I’m not sure where I stand on the net neutrality debate at the moment. My gut says net neutrality is a good thing and we should fight for it. But when my gut happens to be leaning in the same direction as an angry mob, I check myself.
Net neutrality is the principle that all network traffic should be treated equally by ISPs like Comcast and Verizon. Netflix movies should load as fast as YouTube movies, which should load as fast as mom-and-pop-streaming-dot-com. When net neutrality ceases to become the law of the land, ISPs might charge consumers extra fees to access the services they want at top speeds. They might program their networks to prioritize the delivery of content created by entities they own (i.e. NBC programming will load faster than ABC for Comcast customers).
I’m no fan of ISPs. (See also: I live in Williamsburg, Brooklyn and don’t have internet in my apartment). But this isn’t a clear case of good vs. evil, either.
Two articles in particular have started to change my thinking on this.
Ben starts by debunking a bit of marketing material from Portugal, which has been used to demonstrate the ills of net neutrality. It appears to show an internet plan in which access to iTunes, Pandora, and Last.fm cost more.
The rub? Ben explains:
There’s just one problem with the tweet I embedded above: Portugal uses Euros, and the language is Portuguese; the tweet above has dollars and English. The image is completely made-up […] the packages [are] for an additional 10GB/month of data.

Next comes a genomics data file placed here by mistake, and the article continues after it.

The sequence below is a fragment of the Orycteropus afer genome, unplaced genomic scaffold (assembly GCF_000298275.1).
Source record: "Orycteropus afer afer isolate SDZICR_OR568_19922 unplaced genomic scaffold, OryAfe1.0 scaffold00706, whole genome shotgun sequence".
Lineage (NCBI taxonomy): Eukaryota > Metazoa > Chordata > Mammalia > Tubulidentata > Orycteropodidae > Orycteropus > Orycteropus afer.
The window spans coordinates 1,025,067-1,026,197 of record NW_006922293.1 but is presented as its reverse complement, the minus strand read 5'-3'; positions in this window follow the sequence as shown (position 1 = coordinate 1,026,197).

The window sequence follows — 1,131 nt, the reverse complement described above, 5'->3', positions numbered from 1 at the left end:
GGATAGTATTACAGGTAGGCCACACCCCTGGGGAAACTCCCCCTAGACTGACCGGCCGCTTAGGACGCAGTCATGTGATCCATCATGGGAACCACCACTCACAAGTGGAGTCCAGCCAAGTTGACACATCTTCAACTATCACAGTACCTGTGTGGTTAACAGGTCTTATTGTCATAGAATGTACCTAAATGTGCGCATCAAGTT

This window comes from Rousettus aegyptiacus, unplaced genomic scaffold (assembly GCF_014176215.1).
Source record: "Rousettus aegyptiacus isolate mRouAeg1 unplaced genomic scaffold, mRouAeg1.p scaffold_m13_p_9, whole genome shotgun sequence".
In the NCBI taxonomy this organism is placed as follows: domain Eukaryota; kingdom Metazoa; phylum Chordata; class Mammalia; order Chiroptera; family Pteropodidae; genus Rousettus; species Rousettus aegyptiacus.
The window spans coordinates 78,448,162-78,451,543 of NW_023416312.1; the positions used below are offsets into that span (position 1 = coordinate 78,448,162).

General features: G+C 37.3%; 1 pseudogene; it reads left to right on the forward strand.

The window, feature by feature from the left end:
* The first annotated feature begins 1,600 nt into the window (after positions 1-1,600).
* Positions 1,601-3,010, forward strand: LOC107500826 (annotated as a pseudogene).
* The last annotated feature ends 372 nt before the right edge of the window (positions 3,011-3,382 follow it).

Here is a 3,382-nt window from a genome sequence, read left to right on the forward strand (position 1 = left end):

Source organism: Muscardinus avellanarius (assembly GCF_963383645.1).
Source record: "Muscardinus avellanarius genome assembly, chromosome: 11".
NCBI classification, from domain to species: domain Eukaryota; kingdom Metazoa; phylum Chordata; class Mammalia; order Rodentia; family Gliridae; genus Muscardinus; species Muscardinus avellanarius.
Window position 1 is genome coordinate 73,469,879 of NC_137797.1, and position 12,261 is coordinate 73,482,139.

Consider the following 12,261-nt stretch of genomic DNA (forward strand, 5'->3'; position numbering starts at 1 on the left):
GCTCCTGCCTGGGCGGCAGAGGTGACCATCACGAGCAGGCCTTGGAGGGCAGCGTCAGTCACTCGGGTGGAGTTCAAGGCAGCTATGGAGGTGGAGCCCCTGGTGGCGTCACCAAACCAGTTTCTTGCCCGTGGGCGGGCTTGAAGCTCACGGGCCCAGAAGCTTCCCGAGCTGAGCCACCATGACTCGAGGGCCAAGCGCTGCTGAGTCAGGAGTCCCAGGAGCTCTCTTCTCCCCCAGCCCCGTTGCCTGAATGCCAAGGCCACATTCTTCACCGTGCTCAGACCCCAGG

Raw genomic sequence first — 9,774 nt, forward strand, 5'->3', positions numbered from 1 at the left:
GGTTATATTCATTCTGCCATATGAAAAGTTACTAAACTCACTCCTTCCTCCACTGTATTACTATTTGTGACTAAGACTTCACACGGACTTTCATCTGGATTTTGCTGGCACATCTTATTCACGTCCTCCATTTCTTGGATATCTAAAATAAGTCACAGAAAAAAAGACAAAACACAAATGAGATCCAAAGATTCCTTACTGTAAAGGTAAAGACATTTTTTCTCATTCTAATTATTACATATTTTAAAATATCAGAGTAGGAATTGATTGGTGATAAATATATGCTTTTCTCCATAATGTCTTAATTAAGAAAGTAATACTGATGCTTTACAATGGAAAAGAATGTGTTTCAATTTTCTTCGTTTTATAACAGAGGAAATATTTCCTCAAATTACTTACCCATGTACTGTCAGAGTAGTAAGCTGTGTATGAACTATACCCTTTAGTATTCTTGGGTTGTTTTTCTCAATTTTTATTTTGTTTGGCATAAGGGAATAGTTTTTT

He goes on to argue that Title II classification (which the new proposed rules roll back) is overkill, and that regulations that introduce fewer complications (and thus unintended consequences) are better. If my summary sounds dumb to you, give his argument a second chance and read the whole thing.
Tyler’s argument is even easier to recap: based on two recent studies, he thinks the rule change won’t make much of a difference at all.
The first analyzes the stock prices of the big ISPs and Netflix in 2015 when the soon-to-be rolled back net neutrality rules were introduced:
When the court first struck down net neutrality, Netflix shares rose in value. When Obama made it clear he would try to reinstitute net neutrality, Netflix shares fell in value. Again, those patterns reflect the opposite of the usual critical story that Netflix or its customers will be charged a fortune for bandwidth use if net neutrality is removed. Netflix shares have done fine over the last year, even in light of this expected revision to net neutrality policies.
That’s only one example, and it hardly proves that service prioritization will benefit the internet as a whole. Still, we’ve been living with various forms of nonneutrality for some while, and when they’re not framed as such we typically don’t find them so outrageous.
Get his full argument here.
While I think net neutrality is a worthy principle, there’s more than one way to achieve it. I think over-regulation can be over-burdensome, especially in the fast-changing technology landscape of broadband.